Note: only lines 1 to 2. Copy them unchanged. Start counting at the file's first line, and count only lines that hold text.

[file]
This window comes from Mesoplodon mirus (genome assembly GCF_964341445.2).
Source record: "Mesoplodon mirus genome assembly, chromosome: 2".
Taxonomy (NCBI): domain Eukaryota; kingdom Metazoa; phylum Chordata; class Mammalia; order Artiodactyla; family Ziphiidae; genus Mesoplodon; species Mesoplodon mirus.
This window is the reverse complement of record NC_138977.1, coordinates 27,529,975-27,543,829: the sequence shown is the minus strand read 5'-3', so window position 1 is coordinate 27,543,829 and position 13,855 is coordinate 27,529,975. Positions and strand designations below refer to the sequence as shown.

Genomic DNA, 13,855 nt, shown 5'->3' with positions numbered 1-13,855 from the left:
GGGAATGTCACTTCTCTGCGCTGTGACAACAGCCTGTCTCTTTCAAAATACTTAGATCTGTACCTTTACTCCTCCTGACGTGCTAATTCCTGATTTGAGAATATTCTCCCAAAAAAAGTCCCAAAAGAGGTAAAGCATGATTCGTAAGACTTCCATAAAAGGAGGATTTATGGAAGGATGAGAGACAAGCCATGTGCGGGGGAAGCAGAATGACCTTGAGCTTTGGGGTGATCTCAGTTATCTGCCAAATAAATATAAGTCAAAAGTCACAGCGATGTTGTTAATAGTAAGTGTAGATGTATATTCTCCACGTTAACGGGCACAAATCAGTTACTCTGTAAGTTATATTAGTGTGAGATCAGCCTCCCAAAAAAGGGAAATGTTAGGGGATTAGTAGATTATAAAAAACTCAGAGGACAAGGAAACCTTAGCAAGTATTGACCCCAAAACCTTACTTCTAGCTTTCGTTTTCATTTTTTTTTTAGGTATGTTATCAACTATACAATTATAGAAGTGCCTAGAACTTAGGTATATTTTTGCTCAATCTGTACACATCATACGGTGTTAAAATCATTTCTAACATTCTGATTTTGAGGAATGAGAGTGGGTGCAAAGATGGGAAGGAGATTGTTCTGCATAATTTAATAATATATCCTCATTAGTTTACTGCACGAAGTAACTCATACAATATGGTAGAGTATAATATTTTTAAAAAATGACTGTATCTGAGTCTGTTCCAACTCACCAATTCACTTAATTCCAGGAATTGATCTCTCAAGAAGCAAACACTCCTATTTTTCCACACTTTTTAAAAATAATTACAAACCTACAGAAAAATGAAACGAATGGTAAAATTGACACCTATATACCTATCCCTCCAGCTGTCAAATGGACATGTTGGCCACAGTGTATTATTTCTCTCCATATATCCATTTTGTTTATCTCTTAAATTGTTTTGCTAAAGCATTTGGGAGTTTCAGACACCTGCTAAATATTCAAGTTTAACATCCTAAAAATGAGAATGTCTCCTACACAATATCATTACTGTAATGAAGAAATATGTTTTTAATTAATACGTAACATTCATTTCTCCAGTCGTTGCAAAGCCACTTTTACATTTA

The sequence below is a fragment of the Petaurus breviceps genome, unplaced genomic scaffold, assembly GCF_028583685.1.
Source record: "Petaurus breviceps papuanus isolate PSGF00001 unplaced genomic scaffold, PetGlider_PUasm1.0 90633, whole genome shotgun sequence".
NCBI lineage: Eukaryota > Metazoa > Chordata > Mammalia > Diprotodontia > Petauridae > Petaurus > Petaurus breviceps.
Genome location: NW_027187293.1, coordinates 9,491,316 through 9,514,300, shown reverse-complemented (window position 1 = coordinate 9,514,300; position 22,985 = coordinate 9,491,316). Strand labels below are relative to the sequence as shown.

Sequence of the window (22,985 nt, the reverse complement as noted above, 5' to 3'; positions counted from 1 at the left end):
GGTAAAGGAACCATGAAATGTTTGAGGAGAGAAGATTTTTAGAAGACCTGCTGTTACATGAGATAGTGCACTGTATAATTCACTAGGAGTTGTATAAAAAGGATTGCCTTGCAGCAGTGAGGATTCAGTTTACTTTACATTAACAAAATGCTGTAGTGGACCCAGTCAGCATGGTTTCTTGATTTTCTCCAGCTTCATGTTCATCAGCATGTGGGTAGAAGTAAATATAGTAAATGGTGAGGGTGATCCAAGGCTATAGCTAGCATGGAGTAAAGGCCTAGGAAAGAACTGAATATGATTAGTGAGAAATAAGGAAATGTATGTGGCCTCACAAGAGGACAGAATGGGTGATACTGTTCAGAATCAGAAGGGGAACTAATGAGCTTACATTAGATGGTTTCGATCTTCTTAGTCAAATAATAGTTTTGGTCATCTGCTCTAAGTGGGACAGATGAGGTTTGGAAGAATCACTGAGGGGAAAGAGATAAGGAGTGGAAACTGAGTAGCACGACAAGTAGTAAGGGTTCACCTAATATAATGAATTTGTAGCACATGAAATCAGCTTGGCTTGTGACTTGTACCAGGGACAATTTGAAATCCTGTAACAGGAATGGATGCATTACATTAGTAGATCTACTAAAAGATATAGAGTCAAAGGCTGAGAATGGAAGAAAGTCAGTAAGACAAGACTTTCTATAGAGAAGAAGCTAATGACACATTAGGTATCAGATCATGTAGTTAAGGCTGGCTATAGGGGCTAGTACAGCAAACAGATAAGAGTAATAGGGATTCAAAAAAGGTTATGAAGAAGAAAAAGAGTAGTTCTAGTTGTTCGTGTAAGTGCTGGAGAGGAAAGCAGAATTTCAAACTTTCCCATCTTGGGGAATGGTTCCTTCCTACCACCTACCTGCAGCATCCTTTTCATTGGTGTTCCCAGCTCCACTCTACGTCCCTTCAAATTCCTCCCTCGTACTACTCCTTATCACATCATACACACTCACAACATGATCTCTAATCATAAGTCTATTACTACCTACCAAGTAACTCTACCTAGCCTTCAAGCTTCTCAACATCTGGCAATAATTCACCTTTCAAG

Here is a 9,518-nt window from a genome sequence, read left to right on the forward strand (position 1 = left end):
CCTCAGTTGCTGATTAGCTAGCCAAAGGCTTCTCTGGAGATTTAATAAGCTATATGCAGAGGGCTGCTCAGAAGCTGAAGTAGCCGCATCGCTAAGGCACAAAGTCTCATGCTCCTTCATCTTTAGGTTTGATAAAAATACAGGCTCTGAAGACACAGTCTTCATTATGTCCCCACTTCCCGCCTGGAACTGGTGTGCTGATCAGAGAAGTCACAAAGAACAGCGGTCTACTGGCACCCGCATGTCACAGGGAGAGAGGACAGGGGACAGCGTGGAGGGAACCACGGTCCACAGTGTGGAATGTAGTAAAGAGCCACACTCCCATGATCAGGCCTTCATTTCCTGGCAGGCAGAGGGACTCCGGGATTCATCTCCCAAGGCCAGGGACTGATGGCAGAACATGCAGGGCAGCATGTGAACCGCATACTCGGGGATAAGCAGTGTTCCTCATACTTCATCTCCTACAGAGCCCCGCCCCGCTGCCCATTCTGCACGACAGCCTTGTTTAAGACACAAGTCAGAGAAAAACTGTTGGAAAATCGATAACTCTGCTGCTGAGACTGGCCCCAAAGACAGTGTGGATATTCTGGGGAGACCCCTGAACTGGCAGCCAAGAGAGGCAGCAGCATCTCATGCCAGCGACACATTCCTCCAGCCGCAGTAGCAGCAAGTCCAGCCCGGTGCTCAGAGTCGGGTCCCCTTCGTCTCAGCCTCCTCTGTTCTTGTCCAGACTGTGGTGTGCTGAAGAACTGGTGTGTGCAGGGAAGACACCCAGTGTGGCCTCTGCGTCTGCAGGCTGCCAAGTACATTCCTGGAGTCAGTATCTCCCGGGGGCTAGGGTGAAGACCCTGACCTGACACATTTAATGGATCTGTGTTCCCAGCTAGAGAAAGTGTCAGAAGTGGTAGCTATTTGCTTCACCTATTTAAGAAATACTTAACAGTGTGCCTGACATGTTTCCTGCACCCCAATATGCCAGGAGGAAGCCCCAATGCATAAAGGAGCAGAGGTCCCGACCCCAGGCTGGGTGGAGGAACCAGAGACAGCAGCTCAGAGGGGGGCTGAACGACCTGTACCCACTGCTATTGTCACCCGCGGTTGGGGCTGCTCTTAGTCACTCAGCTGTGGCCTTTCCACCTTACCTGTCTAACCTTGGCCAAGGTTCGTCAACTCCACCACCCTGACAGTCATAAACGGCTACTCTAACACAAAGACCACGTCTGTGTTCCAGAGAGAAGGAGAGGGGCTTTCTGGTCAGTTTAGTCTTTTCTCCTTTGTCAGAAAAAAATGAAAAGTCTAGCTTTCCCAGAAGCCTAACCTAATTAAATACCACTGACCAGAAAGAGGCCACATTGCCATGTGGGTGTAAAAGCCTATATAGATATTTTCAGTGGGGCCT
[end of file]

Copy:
This window comes from Mesoplodon mirus (genome assembly GCF_964341445.2).
Source record: "Mesoplodon mirus genome assembly, chromosome: 2".